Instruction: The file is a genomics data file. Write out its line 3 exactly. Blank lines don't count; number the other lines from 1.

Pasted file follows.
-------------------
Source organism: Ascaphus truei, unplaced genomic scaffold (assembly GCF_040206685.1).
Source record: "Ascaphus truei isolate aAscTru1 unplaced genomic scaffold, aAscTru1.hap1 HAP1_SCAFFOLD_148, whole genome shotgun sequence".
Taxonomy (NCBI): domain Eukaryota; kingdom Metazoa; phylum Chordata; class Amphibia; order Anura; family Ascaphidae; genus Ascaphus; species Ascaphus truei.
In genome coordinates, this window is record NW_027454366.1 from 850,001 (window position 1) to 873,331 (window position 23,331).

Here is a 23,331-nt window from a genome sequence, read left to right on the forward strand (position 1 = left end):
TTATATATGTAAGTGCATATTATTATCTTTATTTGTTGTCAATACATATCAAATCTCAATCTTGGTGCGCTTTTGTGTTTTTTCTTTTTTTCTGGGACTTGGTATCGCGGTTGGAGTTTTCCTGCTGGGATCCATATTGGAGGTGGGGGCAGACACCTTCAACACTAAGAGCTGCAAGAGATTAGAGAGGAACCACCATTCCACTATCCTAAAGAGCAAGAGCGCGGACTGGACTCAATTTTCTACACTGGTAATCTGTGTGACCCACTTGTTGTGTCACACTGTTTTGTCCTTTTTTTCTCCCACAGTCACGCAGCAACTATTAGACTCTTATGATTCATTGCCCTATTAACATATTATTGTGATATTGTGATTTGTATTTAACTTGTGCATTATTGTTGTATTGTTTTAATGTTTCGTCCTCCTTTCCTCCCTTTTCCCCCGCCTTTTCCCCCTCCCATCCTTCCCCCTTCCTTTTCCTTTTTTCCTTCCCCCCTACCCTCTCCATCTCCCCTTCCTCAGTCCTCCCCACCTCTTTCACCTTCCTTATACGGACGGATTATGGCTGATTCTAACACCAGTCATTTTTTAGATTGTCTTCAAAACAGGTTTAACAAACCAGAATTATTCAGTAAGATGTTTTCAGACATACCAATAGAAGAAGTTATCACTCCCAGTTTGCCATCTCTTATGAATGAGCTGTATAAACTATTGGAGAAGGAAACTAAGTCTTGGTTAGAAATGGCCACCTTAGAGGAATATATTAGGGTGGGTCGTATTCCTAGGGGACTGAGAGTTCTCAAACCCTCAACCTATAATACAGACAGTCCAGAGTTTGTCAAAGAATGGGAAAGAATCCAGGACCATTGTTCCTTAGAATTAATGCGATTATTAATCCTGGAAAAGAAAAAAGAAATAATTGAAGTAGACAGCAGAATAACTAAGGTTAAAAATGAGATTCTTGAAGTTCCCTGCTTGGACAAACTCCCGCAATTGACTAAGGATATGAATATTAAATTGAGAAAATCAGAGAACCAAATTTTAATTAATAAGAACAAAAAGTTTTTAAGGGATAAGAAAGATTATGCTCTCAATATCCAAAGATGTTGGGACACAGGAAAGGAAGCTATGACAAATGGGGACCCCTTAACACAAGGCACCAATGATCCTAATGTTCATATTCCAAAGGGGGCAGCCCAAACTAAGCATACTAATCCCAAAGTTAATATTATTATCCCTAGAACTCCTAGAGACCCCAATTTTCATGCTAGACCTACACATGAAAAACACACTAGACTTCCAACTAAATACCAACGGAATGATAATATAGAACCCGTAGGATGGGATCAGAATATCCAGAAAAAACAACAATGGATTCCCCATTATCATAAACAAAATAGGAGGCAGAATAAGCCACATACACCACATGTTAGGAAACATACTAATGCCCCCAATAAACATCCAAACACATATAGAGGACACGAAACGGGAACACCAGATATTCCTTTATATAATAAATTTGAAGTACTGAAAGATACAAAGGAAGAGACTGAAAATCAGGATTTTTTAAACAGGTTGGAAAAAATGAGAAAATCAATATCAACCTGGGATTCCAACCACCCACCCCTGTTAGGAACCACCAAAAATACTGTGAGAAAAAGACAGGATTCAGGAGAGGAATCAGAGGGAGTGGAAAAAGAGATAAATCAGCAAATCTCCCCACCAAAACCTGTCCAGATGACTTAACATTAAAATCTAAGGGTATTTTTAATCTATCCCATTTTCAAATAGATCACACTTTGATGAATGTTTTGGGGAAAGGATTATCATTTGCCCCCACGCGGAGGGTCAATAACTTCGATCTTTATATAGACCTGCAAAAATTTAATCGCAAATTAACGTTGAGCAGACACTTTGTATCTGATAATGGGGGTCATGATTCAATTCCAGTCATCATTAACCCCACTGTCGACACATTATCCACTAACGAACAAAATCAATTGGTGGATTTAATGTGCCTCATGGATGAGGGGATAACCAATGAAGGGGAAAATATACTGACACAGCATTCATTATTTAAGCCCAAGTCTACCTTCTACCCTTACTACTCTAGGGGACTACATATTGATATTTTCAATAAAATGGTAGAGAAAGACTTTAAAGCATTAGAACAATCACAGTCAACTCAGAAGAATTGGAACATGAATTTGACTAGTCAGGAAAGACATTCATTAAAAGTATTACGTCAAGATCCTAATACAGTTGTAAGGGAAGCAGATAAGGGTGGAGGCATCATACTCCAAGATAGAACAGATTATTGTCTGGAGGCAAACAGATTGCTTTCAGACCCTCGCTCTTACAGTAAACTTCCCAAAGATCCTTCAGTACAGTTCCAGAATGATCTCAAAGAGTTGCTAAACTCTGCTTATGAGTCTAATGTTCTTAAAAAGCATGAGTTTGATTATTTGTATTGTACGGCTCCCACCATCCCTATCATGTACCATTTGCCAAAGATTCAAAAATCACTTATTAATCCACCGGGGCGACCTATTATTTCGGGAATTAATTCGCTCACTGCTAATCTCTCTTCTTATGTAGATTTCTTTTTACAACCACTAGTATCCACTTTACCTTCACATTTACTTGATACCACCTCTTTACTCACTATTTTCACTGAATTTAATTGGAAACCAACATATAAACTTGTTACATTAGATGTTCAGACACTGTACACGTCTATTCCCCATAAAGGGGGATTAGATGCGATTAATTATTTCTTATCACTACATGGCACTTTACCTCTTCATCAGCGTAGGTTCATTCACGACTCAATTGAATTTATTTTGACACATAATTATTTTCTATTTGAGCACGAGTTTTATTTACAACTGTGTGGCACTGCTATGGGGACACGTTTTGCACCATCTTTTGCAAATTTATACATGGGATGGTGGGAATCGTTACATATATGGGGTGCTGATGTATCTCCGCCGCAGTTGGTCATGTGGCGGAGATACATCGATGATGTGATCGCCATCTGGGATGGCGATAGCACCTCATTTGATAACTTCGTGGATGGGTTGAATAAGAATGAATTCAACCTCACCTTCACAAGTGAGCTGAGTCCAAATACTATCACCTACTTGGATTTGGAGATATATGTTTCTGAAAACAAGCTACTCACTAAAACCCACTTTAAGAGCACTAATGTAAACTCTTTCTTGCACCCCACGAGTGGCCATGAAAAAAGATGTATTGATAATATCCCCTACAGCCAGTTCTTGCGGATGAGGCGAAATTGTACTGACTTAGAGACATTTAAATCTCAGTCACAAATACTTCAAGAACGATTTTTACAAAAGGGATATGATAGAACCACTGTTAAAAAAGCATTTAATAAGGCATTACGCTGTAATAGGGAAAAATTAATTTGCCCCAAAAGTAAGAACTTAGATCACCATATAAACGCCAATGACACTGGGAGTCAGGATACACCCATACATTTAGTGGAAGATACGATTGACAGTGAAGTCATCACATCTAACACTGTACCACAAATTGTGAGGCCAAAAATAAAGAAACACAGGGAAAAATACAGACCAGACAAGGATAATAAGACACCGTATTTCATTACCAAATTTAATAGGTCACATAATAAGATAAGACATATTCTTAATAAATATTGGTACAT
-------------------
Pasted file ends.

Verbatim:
Taxonomy (NCBI): domain Eukaryota; kingdom Metazoa; phylum Chordata; class Amphibia; order Anura; family Ascaphidae; genus Ascaphus; species Ascaphus truei.